The School of Law hosts a series of wellness programs because law students get stressed too.
The programs, which include everything from Zumba classes to Duke Lemur Center tours, are designed to get students out of the law building and relieve the day-to-day pressures of being a law student. These programs are part of a larger push for wellness, by the graduate and professional schools, as well as the Duke Student Wellness Center.
“Sometimes when people get to law school, they think they can’t do anything other than study,” said Jason Belk, assistant dean for student affairs at the law school. “There’s a lot of work here, but we want to make sure that people do something else other than stay in the classroom."
Belk pointed out that many students in law school tend to drop habits which previously helped them cope with stress, such as exercising or playing an instrument. Students need to have something outside of school or work to help them handle pressure, he added.
The series of wellness programs at the School of Law covers a wide range of activities and topics. Previous events have included yoga classes, basketball games with faculty, events in Durham and talks by speakers. Programs often involve faculty, and some of the programs have been developed with student involvement.
“We recognize that it wouldn’t be helpful to have a whole bunch of speakers coming in and lecturing about wellness and balance,” Belk said. “We try to model it so we get students doing things, sometimes with faculty members, that are not academic or even law related just to get them out into the community or exercising or things like that.”
Attendance at these events has varied.
Gordon Sommers, a second year law student, said that only one other person attended a yoga class he went to.
Events such as the Lemur Center and Durham food tours, however, generally attract more interest said Sarah Battersby, student affairs coordinator at the School of Law. Some even have a waitlist, she added.
Sommers said that he enjoyed the yoga class he attended, and felt that it provided a break from studying even though there were not many others participating. More broadly, however, he felt that the existence of such programs helped to convey the message that the law school cares about its students.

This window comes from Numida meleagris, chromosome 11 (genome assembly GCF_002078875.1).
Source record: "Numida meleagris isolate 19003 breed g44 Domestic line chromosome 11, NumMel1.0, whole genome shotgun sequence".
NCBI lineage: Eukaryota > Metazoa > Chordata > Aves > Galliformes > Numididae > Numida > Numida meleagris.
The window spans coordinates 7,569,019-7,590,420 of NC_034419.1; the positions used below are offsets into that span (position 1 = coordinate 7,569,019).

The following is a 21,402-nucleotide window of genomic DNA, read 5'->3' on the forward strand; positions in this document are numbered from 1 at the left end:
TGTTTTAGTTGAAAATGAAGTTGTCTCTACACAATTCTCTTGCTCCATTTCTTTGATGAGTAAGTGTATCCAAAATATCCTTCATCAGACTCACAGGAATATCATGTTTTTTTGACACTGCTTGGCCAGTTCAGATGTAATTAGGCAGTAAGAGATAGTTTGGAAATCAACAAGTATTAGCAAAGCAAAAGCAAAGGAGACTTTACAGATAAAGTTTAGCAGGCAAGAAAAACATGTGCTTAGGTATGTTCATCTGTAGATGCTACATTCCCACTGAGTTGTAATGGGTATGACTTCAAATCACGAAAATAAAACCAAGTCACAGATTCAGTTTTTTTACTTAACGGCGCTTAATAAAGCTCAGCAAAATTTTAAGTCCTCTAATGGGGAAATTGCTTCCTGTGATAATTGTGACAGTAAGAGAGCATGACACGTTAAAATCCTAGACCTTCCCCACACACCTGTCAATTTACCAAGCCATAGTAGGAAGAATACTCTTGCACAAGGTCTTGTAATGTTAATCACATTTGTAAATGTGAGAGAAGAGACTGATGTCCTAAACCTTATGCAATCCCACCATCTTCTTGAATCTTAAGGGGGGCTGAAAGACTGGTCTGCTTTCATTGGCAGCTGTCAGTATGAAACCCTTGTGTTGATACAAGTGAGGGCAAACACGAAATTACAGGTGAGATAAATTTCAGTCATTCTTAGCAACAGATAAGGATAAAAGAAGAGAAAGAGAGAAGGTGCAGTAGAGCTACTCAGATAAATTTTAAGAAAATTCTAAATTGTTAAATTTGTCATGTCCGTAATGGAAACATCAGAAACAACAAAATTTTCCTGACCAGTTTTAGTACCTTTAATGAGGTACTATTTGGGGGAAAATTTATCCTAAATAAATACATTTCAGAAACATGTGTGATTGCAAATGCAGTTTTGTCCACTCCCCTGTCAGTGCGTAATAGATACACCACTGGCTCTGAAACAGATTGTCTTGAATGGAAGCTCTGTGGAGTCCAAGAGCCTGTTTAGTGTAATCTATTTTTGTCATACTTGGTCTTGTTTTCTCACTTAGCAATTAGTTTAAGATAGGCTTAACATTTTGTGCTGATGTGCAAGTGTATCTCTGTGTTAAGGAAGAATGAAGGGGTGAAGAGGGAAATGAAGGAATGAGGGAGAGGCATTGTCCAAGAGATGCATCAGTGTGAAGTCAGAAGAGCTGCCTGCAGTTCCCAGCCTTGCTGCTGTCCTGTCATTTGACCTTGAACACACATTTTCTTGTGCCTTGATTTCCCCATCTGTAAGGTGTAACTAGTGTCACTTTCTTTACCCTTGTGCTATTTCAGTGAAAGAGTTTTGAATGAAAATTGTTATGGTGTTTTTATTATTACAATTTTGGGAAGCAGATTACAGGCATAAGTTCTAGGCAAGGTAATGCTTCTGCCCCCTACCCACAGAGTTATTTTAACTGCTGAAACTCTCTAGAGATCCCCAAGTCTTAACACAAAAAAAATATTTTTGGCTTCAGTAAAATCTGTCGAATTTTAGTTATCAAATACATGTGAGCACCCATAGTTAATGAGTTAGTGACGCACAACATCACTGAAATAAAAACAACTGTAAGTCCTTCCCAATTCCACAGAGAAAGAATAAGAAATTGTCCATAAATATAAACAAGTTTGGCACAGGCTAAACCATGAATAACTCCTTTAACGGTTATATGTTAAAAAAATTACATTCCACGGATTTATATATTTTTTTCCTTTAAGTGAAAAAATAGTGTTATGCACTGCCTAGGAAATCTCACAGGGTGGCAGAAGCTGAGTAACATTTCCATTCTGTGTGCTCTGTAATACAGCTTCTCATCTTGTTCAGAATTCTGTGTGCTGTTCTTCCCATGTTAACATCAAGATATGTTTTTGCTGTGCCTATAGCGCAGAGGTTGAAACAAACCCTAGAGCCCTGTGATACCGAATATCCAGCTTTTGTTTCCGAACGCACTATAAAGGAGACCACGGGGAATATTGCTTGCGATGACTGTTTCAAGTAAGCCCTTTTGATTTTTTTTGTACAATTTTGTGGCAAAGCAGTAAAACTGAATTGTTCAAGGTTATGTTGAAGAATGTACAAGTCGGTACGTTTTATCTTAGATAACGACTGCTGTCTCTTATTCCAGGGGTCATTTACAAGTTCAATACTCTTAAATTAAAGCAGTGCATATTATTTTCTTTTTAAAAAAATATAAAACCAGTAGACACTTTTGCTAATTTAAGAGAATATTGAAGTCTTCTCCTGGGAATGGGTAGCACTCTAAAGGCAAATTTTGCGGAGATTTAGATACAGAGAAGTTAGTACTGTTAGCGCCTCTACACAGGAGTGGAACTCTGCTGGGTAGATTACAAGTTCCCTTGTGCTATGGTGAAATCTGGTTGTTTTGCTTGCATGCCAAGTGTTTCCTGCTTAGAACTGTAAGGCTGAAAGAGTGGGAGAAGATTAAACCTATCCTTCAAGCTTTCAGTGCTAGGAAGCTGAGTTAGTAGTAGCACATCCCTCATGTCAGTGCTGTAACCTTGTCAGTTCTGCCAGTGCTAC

“Law students are pretty busy, so they’re always a bit hesitant to commit to things,” Sommers said. “On the other hand, it’s nice that they have that kind of stuff available.”
The law school’s wellness programs are part of a larger push in the graduate and professional schools to emphasize student wellness, said Brittany O’Malley, program coordinator at the Duke Student Wellness Center. Graduate and professional students face many of the same problems with stress as undergraduates, but much less attention is paid to graduate students, she added.
“It often ends up being that the students that we end up seeing are at a crisis point, because they haven’t really had that proactive care for themselves,” O’Malley said. “Self-care or lack thereof is a very common issue in graduate or professional schools.”
As a result, the Wellness Center is expanding its programs into the graduate and professional schools. The Law School Wellness series, for example, was set up with help from the Wellness Center.
In addition, the Center is collecting individualized wellness data on each of the graduate and professional schools to design wellness programs that better fit the needs of graduate students, O'Malley said.
“Duke’s pretty cutting edge, I’d say, in terms of focusing [wellness] on graduate and professional students,” O’Malley said. “You can’t ignore graduate and professional students who are more than half of Duke’s population. You definitely can’t ignore the impact that they have on the university.”